Crows as pets

Nature, Raven, Crow, Bird, The Witch

In Van Gogh’s”Wheatfield Under Threatening Skies with Crows,” crows are shown in the middle plane of the painting, like an unfortunate force, between the menacing skies and the grain. True, the crows have an eye on the grain, but they are also unpredictable and lively. Although they act as if they don’t even recognize the presence of a person nearby, these critters are always well aware of their surroundings.

I had never thought of crows as pets before I entered the office of someone my husband knew and found a big black crow sitting on her head. This woman was an animal lover and a licensed pet care-giver; she had found this crow hurt and had cured him back to health.

She told me, even though she let him free in her backyard, the crow came back to her. She never kept the crow locked in a cage; though there was a cage with the door removed within her house. She always left a window open and the crow was free to come and go as he pleased. This lasted through the summer.

It might have been sad for this woman to see her pet depart, since that crow was so bright and loving, but since the woman was so knowledgeable on the topic, she understood.

Never think of a crow as a pet; you shouldn’t even attempt to get, catch, or purchase one. To begin with, under the Migratory Bird Act, it is illegal to hold a crow and a permit is quite hard or impossible to acquire. Should you, however, find a young nestling crow thrown from its nest and if you reside in the middle of a wilderness, you may attempt to nurse the bird to maturity, with the understanding he will one day leave you.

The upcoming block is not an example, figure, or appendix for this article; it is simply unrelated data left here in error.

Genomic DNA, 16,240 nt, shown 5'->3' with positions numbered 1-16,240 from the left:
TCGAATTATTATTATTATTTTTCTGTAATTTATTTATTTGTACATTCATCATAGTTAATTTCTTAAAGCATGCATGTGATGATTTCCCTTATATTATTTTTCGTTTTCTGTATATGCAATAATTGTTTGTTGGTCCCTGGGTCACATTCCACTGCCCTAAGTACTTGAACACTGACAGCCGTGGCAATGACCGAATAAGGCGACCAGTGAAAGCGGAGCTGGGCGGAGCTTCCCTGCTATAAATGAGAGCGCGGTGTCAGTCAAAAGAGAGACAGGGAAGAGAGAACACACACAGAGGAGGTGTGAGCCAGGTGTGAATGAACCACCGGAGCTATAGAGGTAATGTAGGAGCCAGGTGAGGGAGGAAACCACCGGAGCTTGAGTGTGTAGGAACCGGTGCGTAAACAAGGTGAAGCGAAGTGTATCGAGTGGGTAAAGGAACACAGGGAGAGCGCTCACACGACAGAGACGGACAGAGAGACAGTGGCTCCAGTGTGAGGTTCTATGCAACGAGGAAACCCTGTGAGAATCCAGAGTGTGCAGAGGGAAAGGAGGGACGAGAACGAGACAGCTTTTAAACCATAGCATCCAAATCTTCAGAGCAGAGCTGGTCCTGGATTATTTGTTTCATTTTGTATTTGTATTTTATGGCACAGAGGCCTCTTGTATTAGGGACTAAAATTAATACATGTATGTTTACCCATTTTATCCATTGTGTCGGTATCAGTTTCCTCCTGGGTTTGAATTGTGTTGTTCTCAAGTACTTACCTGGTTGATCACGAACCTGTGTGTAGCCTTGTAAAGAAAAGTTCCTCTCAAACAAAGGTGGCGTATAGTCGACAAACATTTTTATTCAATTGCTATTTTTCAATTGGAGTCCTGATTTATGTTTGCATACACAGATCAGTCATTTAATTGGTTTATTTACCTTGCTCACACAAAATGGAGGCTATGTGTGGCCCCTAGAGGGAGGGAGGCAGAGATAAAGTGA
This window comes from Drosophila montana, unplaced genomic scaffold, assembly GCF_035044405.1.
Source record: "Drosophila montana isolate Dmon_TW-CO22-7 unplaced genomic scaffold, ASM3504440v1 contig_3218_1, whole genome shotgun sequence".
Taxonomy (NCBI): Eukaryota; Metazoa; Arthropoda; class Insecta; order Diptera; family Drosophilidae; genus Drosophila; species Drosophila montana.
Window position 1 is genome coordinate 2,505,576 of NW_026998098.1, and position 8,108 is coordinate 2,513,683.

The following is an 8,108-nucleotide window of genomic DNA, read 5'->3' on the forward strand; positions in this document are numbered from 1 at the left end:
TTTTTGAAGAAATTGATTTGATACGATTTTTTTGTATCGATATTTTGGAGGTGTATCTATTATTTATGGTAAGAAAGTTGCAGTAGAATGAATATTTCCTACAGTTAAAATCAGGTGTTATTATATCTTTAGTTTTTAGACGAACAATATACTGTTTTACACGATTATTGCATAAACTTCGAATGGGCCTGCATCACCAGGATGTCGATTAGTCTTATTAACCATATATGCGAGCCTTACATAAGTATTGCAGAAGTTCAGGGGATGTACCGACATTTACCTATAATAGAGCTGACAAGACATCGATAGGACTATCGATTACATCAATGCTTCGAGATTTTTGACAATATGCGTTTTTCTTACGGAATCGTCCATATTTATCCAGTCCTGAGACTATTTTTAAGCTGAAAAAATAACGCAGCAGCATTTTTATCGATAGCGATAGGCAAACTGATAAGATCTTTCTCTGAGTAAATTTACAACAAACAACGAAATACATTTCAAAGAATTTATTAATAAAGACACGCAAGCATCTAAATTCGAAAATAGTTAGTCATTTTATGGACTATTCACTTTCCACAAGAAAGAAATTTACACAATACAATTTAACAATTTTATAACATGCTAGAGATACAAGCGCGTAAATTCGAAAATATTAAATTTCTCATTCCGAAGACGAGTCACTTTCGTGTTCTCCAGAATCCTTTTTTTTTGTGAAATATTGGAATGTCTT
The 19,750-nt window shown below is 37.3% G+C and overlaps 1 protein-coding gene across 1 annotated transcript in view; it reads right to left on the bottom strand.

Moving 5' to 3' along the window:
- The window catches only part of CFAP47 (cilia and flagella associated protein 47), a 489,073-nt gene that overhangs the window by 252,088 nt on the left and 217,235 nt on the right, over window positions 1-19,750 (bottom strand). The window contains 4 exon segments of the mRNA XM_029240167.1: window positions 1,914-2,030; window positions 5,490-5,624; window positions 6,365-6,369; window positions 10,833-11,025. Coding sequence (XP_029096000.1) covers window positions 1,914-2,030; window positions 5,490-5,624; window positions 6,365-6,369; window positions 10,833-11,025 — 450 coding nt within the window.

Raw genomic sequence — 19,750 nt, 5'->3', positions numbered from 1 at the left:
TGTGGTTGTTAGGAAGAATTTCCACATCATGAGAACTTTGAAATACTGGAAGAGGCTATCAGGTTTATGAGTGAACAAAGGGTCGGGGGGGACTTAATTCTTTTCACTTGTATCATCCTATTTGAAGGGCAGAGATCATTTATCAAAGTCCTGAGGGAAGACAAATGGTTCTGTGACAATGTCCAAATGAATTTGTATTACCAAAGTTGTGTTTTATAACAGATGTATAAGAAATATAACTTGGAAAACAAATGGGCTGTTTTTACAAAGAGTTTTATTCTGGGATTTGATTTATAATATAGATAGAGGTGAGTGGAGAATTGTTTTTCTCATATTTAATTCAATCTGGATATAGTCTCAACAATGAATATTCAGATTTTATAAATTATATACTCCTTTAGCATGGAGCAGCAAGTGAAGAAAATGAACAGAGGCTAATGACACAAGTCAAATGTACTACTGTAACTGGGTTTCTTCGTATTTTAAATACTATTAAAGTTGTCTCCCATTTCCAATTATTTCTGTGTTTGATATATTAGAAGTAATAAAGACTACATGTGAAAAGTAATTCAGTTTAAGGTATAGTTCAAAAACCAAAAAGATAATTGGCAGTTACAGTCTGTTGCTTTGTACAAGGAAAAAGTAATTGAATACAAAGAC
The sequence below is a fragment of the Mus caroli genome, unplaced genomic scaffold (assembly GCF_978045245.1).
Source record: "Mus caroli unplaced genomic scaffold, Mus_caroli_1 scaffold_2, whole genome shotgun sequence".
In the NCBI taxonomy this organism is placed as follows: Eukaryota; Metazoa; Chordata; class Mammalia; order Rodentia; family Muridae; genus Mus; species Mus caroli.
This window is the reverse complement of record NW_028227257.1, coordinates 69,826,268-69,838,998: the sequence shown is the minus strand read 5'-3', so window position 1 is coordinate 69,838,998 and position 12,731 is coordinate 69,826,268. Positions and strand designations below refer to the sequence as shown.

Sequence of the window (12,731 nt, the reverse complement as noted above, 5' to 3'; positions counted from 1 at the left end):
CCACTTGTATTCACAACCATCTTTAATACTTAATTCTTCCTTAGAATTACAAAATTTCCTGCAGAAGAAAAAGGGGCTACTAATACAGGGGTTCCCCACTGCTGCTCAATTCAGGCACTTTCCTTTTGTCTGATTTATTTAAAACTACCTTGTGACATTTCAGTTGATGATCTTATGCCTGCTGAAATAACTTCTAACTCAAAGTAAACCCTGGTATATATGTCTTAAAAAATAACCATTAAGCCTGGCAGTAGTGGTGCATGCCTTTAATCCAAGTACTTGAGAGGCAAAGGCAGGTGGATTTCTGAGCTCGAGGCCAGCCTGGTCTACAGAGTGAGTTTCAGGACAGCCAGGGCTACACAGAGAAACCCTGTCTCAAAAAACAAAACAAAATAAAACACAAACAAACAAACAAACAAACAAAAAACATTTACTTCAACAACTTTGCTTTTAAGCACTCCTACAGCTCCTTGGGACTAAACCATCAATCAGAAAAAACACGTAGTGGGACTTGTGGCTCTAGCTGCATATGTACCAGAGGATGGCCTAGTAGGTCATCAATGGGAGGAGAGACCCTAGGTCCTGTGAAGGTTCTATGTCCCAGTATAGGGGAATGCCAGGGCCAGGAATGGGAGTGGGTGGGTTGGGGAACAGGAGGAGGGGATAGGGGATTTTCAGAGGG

If you discover a hurt wild bird and don’t know how to attend to it, take him to a vet or someone licensed in bird care. Around where you live, if you don’t know anyone qualified for the job, call your state’s wildlife authority or locate an Audubon centre near you. You can do so on the website http://www.audubon.org/, by entering your zip code.

Helping an orphan crow is easy because crows will eat practically anything. A great basic diet for such a bird ought to contain bird vitamins and calcium, oatmeal, hardboiled egg-yolk and some ground beef to compensate for the insects most birds are so fond of eating.

If the bird is extremely young, he’ll need to be handfed. Don’t be afraid to put your finger gently inside its beak, because baby crows eat from their mothers’ beaks. From the time the crow is six weeks old, he’ll feed himself. Give the bird enough space to fly, like a room.

Crows belong to the family of corvids and they fly in large flocks around the towns, suburbs, and the countryside. Magpies, jays, cloughs, nutcrackers and a few other birds are associated with crows. The majority of the crows are black but there are blue, purple, brown, gray, and albino crows in existence.

Crows, as very intelligent animals, are known to mimic human conversation and engage in games among themselves. Better yet, they’ve proven themselves to be too smart to be afraid of scarecrows.

With their unpredictability, crows have encouraged human imagination and have placed themselves inside several myths. Nevertheless, like humans, they possess their own kind of lifestyle or culture that deserves to be respected.

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